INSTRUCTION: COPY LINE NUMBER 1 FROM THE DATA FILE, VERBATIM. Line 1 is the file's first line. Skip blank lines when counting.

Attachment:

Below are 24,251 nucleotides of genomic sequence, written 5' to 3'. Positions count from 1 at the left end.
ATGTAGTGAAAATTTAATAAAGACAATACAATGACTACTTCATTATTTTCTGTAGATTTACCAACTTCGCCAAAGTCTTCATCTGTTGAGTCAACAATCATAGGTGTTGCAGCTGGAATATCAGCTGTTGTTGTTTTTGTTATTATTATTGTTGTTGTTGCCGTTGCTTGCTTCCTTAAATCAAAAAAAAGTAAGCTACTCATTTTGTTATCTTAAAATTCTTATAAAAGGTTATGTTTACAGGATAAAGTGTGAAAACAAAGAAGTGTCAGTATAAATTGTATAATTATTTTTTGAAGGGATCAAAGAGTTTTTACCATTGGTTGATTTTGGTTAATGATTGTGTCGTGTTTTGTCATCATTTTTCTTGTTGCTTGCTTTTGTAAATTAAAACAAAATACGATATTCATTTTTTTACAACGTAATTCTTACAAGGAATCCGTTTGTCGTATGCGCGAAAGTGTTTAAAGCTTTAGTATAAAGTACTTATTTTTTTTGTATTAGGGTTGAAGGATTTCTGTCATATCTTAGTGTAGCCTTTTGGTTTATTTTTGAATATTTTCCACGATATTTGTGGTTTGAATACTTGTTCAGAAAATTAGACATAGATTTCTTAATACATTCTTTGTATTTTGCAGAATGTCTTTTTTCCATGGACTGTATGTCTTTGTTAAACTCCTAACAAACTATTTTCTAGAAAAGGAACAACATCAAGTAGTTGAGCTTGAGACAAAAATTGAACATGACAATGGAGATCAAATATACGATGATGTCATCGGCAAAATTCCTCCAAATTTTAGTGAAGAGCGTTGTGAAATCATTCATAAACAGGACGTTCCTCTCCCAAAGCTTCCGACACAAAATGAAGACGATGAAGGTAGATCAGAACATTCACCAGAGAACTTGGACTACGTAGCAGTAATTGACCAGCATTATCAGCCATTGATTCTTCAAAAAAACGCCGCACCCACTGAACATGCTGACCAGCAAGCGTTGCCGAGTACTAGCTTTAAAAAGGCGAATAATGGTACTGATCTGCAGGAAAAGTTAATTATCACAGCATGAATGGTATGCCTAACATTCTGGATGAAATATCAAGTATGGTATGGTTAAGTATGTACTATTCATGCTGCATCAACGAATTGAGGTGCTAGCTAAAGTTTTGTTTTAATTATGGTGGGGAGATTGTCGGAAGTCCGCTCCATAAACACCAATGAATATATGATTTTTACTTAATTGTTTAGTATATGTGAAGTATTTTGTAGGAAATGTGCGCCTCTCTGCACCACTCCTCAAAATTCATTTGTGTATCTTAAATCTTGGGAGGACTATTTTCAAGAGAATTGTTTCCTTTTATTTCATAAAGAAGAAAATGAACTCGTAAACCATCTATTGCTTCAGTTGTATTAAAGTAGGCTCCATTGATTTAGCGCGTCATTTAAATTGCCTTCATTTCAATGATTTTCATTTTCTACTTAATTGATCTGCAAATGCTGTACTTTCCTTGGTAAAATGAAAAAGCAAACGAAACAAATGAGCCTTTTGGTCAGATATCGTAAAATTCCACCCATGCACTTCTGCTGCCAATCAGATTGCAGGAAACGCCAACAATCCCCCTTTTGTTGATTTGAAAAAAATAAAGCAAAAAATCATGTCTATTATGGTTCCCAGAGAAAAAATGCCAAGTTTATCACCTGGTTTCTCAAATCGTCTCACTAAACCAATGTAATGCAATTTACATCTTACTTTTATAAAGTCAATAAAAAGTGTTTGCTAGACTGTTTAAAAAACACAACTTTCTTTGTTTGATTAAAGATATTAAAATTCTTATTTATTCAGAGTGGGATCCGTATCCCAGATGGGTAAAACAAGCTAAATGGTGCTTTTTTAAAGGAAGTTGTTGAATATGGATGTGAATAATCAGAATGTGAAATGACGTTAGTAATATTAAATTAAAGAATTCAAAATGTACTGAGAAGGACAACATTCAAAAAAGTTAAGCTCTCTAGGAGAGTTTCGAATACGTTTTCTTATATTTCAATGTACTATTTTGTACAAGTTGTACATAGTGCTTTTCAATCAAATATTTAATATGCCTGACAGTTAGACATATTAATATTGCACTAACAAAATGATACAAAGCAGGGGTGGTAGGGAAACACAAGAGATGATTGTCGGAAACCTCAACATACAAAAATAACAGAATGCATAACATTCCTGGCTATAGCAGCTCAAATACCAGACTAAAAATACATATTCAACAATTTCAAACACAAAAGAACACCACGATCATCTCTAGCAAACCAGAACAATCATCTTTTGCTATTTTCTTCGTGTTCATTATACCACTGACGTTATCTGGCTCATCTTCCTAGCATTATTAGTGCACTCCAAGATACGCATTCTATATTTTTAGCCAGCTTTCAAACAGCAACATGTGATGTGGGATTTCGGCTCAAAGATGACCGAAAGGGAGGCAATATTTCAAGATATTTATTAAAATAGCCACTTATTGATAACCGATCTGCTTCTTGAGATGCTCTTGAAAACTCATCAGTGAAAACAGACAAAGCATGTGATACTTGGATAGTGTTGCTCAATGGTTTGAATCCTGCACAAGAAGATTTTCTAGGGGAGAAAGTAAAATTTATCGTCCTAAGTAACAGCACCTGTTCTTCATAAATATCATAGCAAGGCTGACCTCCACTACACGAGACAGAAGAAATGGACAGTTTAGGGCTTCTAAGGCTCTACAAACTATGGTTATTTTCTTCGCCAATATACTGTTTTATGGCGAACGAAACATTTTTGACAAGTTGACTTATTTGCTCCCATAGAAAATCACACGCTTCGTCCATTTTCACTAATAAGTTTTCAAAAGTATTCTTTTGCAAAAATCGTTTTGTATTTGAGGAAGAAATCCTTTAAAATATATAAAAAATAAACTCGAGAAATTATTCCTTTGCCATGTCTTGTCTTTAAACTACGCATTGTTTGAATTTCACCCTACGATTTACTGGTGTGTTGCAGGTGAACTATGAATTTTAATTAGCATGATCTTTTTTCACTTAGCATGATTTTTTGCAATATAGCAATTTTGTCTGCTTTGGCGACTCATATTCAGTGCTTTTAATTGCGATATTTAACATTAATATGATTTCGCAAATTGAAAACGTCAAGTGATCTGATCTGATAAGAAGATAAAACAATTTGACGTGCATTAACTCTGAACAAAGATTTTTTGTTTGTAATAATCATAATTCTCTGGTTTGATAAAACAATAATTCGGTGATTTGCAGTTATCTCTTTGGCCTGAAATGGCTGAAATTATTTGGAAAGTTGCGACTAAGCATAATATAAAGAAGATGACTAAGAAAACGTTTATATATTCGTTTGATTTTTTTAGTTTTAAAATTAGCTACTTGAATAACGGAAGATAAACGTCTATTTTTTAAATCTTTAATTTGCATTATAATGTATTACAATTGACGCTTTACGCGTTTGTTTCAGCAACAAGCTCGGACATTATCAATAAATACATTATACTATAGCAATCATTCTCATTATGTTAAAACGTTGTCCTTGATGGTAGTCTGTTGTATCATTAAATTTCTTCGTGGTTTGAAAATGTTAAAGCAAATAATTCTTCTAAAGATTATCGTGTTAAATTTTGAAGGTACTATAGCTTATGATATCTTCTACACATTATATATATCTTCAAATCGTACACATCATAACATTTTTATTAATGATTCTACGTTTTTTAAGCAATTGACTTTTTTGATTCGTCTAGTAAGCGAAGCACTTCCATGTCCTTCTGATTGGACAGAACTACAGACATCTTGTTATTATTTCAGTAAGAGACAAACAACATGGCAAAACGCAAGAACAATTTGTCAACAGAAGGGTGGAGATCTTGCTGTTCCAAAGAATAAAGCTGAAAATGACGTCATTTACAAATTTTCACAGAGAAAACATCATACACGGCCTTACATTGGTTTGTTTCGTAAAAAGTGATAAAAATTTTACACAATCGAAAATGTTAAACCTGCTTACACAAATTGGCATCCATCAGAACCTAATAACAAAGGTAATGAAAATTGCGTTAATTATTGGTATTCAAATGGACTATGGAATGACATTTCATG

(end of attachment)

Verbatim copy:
Below are 24,251 nucleotides of genomic sequence, written 5' to 3'. Positions count from 1 at the left end.